Belgian PM Herman Van Rompuy, and new new EU President, laid out his views on how the EU's budget should be financed in future at a dinner of the secretive Bilderberg group last week. He is reported to have said in a speech that: "New resources will be necessary for the financing of the welfare state. Green tax instruments are a possibility, but they are ambiguous: This type of tax will eventually be extinguished. But the possibilities of financial levies at European level must be seriously examined and for the first time the large countries in the union are open to that."
De Standaard reports that his spokesman is denying that he was asking for an EU 'green tax', saying: "What the PM did say is that one needs to look further and one needs to think about a more structural form of financing at the EU level, for example on financial transactions, as is also being discussed at world level and at the G20". However, the Telegraph reports that Van Rompuy backs proposals for the EU to be directly funded from a ring-fenced set of green taxes such as fuel duty or aviation levies. It could mean all shopping and petrol station receipts in Britain could in future include the amount of VAT or fuel duty that goes directly to Brussels as an "EU tax".
Dutch daily De Tijd notes that the EU is "thinking about establishing a source for partially raising its own means, starting in 2013 when the emissions trading system is extended to other sectors." It adds that, when it reaches its peak, "an extended European emissions trading system would annually provide for €30 or even €60 billion" in taxes.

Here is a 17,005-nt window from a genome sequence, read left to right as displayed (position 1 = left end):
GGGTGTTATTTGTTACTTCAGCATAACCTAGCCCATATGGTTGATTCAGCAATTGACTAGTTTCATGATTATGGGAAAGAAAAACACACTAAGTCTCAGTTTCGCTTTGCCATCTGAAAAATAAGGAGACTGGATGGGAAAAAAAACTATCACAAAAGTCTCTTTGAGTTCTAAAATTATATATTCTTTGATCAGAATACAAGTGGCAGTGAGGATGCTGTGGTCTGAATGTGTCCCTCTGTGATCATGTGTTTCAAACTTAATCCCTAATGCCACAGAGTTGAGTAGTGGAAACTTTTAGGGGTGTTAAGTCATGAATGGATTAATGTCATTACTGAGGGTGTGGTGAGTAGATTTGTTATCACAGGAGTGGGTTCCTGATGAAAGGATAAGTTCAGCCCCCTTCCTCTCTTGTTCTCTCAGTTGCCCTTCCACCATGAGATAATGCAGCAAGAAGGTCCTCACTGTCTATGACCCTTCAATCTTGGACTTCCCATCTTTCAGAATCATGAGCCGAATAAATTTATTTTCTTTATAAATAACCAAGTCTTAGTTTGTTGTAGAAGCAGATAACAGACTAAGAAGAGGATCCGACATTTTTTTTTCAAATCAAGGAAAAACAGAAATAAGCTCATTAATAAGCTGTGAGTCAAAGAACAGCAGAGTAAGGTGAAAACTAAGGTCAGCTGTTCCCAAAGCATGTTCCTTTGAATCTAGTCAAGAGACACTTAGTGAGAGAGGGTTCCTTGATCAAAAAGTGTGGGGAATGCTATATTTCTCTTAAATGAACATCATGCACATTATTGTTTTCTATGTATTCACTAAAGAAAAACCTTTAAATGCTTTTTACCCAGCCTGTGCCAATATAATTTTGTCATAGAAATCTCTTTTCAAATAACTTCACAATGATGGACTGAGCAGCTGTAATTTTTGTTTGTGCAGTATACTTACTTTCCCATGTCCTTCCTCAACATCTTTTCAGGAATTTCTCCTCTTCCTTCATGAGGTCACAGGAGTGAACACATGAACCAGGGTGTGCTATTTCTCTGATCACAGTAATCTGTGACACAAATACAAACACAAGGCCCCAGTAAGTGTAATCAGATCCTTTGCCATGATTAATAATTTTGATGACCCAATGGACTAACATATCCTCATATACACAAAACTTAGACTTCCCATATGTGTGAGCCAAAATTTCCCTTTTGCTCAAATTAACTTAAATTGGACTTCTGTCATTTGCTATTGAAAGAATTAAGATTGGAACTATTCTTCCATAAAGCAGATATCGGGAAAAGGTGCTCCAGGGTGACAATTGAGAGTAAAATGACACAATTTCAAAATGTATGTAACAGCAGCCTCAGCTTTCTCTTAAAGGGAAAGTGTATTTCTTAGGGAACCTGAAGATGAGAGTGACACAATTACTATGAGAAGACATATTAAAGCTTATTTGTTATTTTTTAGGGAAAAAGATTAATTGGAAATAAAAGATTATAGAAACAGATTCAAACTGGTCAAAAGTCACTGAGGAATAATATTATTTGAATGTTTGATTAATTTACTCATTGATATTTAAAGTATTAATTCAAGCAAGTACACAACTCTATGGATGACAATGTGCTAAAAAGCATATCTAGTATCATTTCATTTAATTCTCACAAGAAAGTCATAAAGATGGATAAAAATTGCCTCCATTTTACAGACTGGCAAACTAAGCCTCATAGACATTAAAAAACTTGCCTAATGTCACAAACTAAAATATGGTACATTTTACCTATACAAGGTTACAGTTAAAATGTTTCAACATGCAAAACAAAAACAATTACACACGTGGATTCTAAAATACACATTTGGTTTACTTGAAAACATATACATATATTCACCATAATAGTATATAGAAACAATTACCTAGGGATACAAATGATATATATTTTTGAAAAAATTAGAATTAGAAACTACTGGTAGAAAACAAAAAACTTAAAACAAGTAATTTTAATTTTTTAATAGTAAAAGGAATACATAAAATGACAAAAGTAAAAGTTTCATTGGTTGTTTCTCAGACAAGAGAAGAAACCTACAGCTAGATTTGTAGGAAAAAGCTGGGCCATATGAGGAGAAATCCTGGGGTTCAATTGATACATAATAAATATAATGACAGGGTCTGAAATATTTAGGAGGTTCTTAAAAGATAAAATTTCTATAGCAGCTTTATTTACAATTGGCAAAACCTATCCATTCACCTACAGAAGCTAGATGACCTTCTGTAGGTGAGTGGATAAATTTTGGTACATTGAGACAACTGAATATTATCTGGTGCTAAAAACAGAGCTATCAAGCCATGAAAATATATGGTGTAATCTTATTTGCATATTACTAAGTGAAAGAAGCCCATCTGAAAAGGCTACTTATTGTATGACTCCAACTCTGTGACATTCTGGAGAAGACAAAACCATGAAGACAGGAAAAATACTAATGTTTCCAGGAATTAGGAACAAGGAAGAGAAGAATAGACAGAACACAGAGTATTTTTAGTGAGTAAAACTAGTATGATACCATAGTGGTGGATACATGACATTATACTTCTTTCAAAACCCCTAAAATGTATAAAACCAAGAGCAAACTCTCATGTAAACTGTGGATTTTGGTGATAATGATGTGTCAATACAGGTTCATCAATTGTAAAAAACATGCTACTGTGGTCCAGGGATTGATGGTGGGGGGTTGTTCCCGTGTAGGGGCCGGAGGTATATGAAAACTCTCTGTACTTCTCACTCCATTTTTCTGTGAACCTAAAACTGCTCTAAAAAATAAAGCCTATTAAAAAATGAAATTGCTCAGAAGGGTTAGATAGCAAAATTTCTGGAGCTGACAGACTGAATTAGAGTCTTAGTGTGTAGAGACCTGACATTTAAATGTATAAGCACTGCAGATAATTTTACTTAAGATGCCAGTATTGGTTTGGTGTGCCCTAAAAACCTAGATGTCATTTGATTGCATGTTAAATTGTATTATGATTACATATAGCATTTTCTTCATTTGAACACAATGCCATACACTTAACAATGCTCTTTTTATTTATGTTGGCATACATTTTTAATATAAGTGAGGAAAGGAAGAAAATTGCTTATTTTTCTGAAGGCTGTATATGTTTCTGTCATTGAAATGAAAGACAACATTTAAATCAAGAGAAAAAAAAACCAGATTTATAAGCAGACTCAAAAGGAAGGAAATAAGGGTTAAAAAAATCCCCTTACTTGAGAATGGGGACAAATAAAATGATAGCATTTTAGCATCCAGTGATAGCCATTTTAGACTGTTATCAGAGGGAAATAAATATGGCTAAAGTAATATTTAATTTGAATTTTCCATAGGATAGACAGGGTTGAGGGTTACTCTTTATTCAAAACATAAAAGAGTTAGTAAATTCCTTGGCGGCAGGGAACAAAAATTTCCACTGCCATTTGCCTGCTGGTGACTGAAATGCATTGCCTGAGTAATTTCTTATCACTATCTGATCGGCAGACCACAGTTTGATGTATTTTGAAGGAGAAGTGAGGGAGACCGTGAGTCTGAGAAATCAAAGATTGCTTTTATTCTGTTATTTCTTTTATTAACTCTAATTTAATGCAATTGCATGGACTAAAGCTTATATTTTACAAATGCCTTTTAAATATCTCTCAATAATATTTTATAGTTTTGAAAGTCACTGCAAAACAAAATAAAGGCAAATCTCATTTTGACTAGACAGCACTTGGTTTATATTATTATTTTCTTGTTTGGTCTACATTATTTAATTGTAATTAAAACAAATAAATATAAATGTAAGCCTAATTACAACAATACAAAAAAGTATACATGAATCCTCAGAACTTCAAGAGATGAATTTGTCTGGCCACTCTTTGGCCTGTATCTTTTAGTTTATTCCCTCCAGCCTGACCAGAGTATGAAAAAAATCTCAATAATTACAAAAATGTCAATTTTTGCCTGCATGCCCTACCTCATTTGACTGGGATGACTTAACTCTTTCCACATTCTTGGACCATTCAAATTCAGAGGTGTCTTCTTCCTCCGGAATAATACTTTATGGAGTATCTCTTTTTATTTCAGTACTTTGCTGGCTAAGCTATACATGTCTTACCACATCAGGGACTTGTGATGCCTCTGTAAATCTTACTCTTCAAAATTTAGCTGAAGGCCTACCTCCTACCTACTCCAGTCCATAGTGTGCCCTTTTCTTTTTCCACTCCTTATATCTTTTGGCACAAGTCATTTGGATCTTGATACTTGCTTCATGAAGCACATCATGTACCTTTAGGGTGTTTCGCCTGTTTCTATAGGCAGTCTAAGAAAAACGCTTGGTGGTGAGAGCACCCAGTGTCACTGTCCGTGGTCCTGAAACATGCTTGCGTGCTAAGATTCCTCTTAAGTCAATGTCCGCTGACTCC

Meanwhile, the Telegraph reports that Van Rompuy was an architect of the Flemish Christian Democrats' federalist manifesto, which calls for more EU symbols in town halls, schools and sporting events. The manifesto says: "Apart from the euro, also other national symbols need to be replaced by European symbols (licence plates, identity cards, presence of more EU flags, one time EU sports events".
Additionally, following the No votes to the European Constitution in 2005, Van Rompuy gave a speech to the Belgian Parliament, in which he said: "We go on with the ratification of the European Constitution in all our parliaments, but we need to admit that for the moment the project is over. However, this doesn't mean that we cannot continue to work in a creative way in the direction which the Constitution points in. I don't object if we break up the Constitution into smaller parts, as long as we continue to work in the same direction: in the direction of more Europe."
Open Europe's Pieter Cleppe is quoted saying, "Van Rompuy is your typical EU federalist - he isn't going to step on anyone's toes or try to dominate the world like Tony Blair or President Sarkozy might have - but he can be relied upon to quietly make sure that the EU gets more and more powers, with less and less say for voters." Pieter is also quoted by a leader in the paper, which argues: "The manipulation of symbols supported by Mr Van Rompuy offends supporters as well as opponents of Britain's membership of the European Union."